Further thoughts on the Stooges record
2) Even the songs I was less than stoked with on at first listen are starting to kick in. While on one level, "DD's" is Iggy's one opportunity here to play his crass old dude card (which he did for all of The Weirdness, to its detriment), on another, the melody sticks in my head, and Mackay's horns remind me of the Saints when they added horns. And "Dirty Deal," which was my least favorite fast song at first, is becoming my most favorite. It's something about the way the song's relentless forward motion reminds me of being a kid and running down a hill as fast as I could, and the little 5th-to-7th riff at the end of the cycle reminds me of trying to stop.
3) Curiously, the record this most reminds me of is Sticky Fingers: It's short, to the point, a small batch of very diverse but memorable songs (although on Ready To Die, the fast-to-slow-songs ratio is the inverse from the Stones' album). Comparisons being odious, The Weirdness was a big batch of songs that all sounded the same.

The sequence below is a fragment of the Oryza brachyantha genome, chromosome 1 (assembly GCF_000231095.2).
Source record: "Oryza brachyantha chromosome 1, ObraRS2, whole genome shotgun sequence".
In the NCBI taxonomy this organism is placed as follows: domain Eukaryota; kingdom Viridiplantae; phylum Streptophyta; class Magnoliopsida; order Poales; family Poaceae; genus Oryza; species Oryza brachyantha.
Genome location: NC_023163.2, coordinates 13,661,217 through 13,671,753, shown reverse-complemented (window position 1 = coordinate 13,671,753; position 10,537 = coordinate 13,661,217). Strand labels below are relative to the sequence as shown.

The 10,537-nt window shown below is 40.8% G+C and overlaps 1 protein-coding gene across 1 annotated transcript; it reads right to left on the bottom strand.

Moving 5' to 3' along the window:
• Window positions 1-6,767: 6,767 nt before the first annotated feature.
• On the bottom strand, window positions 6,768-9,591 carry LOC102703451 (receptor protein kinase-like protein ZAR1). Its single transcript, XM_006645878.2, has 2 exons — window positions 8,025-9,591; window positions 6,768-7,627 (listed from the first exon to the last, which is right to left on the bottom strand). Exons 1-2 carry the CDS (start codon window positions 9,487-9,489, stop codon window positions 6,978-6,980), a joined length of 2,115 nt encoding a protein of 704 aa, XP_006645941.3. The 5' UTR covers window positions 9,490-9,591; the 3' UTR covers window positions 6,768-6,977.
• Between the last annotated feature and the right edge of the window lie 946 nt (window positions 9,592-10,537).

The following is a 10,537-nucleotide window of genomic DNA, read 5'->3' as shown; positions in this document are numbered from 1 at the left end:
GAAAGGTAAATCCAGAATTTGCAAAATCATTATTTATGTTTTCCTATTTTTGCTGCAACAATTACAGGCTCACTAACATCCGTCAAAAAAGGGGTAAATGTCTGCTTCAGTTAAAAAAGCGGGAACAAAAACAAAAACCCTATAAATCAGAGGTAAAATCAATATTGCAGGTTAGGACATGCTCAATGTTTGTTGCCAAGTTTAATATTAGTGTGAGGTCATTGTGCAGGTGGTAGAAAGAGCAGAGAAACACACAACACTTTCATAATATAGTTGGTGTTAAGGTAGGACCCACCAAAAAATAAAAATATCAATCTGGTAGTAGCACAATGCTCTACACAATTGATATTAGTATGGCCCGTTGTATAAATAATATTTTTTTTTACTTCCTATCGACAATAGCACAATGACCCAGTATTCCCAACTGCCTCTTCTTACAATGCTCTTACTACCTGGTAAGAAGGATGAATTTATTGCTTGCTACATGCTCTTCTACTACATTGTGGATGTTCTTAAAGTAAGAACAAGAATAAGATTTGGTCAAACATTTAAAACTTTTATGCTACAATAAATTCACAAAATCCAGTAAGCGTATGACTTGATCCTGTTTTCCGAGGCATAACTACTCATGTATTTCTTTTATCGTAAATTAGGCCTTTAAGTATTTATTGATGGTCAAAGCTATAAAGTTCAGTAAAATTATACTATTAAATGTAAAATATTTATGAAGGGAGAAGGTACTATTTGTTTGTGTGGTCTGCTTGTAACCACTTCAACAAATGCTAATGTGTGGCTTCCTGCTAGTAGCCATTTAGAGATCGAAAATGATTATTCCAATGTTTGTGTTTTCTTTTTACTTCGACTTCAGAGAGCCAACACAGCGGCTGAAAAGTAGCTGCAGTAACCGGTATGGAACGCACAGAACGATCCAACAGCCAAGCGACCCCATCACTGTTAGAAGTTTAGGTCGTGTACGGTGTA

4) The title is Truth In Advertising. Iggy's preoccupied with mortality here -- which is fitting and proper for a gentleman of his age.
5) I do believe that Ready To Die is James Williamson's masterwork, in terms of writing, playing, and production. So there.
6) While the bonus track "Dying Breed" fits in thematically, it doesn't really add anything to the pristine ten-track album. Musically, it demonstrates what a fine slide guitarist James is, but it does so in a way that's shrill in the same way as the Ron Wood-era Stones tend to be. I haven't heard the instrumental version of "The Departed," but I don't feel like I'm missing out on anything. Perfection doesn't require enhancements.